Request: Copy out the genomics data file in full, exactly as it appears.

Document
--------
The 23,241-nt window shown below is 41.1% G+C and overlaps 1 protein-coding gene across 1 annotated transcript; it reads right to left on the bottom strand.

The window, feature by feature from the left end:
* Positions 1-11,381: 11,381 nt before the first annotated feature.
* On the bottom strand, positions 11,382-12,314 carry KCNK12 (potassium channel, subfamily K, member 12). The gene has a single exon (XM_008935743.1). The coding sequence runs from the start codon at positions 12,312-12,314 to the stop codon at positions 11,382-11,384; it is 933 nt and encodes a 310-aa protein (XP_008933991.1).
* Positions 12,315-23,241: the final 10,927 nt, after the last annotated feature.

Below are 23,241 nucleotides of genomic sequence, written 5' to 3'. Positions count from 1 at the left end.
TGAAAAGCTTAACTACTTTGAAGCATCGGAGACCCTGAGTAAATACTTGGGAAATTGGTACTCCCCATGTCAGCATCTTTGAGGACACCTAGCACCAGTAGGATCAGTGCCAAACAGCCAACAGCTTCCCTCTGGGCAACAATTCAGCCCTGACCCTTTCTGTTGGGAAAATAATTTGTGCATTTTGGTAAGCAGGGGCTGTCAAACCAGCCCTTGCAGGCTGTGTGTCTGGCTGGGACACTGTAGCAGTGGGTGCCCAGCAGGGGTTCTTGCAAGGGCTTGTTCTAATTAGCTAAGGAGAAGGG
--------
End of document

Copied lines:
The 23,241-nt window shown below is 41.1% G+C and overlaps 1 protein-coding gene across 1 annotated transcript; it reads right to left on the bottom strand.

The window, feature by feature from the left end:
* Positions 1-11,381: 11,381 nt before the first annotated feature.
* On the bottom strand, positions 11,382-12,314 carry KCNK12 (potassium channel, subfamily K, member 12). The gene has a single exon (XM_008935743.1). The coding sequence runs from the start codon at positions 12,312-12,314 to the stop codon at positions 11,382-11,384; it is 933 nt and encodes a 310-aa protein (XP_008933991.1).
* Positions 12,315-23,241: the final 10,927 nt, after the last annotated feature.

Below are 23,241 nucleotides of genomic sequence, written 5' to 3'. Positions count from 1 at the left end.
TGAAAAGCTTAACTACTTTGAAGCATCGGAGACCCTGAGTAAATACTTGGGAAATTGGTACTCCCCATGTCAGCATCTTTGAGGACACCTAGCACCAGTAGGATCAGTGCCAAACAGCCAACAGCTTCCCTCTGGGCAACAATTCAGCCCTGACCCTTTCTGTTGGGAAAATAATTTGTGCATTTTGGTAAGCAGGGGCTGTCAAACCAGCCCTTGCAGGCTGTGTGTCTGGCTGGGACACTGTAGCAGTGGGTGCCCAGCAGGGGTTCTTGCAAGGGCTTGTTCTAATTAGCTAAGGAGAAGGG